Re-appropriated big box stores and strip malls define the center of the agricultural zones. Roofs of shopping malls are replaced with transparent skylights and the big box store is transformed into a greenhouse and food packing and distribution center for efficient transport into the downtowns. The farms double as digesters of organic waste and are also developed as parasites to other nearby industrial processes and are able to harvest their waste heat. In addition to the strip mall farms, small-scale outdoor agriculture, community gardens, and modular greenhouses on suburban lots will serve to educate the community about food systems and serve as links to the larger farms as platforms for education, food distribution, and workshops.

Energy and Water-Neutral

Through implementation of rigorous retrofitting energy efficiency standards and solar thermal technology for all existing and new construction, existing electricity demand will be significantly reduced. There is good wind energy potential off the shore of Long Island, and we propose to tap into it with hybrid turbines for current and wind energy, to provide 100% of Long Island’s electricity. In a closed-waste-stream loop, glass and metals would be recycled and organic waste would be turned into energy in waste-to-energy plants or soil amendments and compost for agriculture. One hundred percent of Long Island’s water will come from captured rain and treated blackwater. After significantly reducing demand through efficient fixtures, smart irrigation technologies such as drip irrigation, and the use of native or adapted grasses and vegetation, we will be able to meet all water demand by capturing only 5% of the rainwater that falls on Long Island. Efficiencies are further increased through a smart leak detection system and a comprehensive water metering system.

Downtown Hicksville – A Pilot Project

In order to increase density in the downtowns and to revitalize vacant areas, we developed several mixed-use typologies and used Hicksville’s downtown as a conceptual testing ground. The majority of downtown blocks in Hicksville are given over to surface parking for rail commuters, resulting in a lack of civic and commercial activity.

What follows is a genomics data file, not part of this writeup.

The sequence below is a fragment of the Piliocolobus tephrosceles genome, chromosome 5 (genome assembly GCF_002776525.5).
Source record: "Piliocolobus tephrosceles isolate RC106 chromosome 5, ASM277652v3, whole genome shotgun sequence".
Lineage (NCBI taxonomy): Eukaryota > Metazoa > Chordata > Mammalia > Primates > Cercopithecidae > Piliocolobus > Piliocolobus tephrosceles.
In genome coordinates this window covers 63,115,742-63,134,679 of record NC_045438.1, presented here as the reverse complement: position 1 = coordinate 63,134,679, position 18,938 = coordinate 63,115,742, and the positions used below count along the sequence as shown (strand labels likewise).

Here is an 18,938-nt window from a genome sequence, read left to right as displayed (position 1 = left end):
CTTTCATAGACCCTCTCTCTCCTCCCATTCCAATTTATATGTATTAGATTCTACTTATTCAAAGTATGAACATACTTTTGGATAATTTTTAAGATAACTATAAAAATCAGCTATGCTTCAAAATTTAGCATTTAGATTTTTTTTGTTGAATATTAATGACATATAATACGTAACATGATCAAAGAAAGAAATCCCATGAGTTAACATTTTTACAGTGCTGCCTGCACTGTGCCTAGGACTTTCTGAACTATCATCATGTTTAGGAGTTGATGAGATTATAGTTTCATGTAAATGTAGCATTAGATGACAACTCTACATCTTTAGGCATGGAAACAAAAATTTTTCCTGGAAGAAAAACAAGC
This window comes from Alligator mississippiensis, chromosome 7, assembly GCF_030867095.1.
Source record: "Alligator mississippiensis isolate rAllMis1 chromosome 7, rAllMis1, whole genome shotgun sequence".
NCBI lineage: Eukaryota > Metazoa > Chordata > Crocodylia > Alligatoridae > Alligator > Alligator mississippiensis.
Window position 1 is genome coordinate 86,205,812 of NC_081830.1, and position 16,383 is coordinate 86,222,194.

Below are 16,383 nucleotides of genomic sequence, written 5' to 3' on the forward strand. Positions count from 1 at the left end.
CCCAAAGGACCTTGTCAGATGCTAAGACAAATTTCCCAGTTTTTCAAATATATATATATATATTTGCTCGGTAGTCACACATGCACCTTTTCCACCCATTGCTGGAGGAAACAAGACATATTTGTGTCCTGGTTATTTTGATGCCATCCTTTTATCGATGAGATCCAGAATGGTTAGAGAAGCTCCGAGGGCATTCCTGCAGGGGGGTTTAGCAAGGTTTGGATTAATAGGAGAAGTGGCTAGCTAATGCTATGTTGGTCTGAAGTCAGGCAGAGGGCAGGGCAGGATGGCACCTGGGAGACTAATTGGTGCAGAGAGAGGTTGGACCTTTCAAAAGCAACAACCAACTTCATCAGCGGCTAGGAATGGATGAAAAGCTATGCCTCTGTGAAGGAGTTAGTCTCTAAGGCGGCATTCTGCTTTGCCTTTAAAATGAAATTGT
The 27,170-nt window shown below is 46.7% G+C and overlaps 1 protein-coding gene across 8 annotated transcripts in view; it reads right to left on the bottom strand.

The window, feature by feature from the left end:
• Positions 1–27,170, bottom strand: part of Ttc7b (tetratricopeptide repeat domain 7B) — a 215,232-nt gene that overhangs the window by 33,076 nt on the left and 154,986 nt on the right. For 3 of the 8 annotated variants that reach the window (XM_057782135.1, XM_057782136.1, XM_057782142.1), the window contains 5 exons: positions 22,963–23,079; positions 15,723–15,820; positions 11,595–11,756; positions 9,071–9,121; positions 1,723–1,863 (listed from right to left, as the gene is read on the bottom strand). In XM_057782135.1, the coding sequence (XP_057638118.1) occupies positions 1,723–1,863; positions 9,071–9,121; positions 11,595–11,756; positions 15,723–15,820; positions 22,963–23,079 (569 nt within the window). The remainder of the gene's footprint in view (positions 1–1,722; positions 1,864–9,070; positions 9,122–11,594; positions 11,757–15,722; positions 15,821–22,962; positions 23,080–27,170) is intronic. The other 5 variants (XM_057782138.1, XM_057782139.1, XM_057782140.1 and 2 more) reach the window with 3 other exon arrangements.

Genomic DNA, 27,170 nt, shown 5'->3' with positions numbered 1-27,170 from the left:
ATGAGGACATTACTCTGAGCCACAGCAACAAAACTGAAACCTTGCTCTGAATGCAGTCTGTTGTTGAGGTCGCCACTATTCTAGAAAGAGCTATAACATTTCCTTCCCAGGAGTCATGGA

Rather than creating density by imposing an urban model of high-rise apartment buildings, we were looking for ways to achieve density while maintaining essential suburban qualities, such as low-rise construction, individuality, privacy, and access to light and nature.

The four typologies are: “Fix-A-Block” for vacant downtown lots; “Mall Chopper” for underutilized surface parking areas surrounding shopping malls; “Re-Center,” a new vibrant downtown piazza centered around the train station; and “Resi-Dense,” additional residential units inserted around existing single-family homes.

Strategies for Downtown Revitalization

“Fix-A-Block”: existing blocks given over to surface parking will be wrapped with a one-story liner of public and retail programming built to the lot line; parking will be provided in the form of a covered parking structure in the center of the block; and a new ground plane will be layered on top with a carpet of low-rise, high-density housing with private outdoor spaces. The topography of the new ground plane is optimized for solar energy production, views, cross-ventilation, and parking capacity. It dips down to sidewalk level for public access, and creates semi-public spaces between the residential units. Each of these housing units has an individual entrance door off of these semi-public areas and a private outdoor green space on the roof.

We believe a central civic space is an important ingredient for successful downtown revitalization. In our proposal “Re-Center,” a new vibrant downtown piazza is centered around the train station, celebrating transit and creating an extension of the public space of the EcoBoulevard, thus connecting the train station to civic life. The surrounding buildings would have a slightly higher density and consist of more urban residential typologies that could be used as college dorms and for intergenerational or assisted living.


Tobias Holler, AIA, LEED AP, Assistant Professor of Architecture at NYIT and principal of independent design practice in Brooklyn, NY

Ana Serra, Associate Sustainability Consultant with Buro Happold, NYC

Sven Peters, Dipl.-Ing., Brooklyn based architect, founder of Atelier Sven Peters

Katelyn Mulry, Senior Architecture Student, NYIT School of Architecture and Design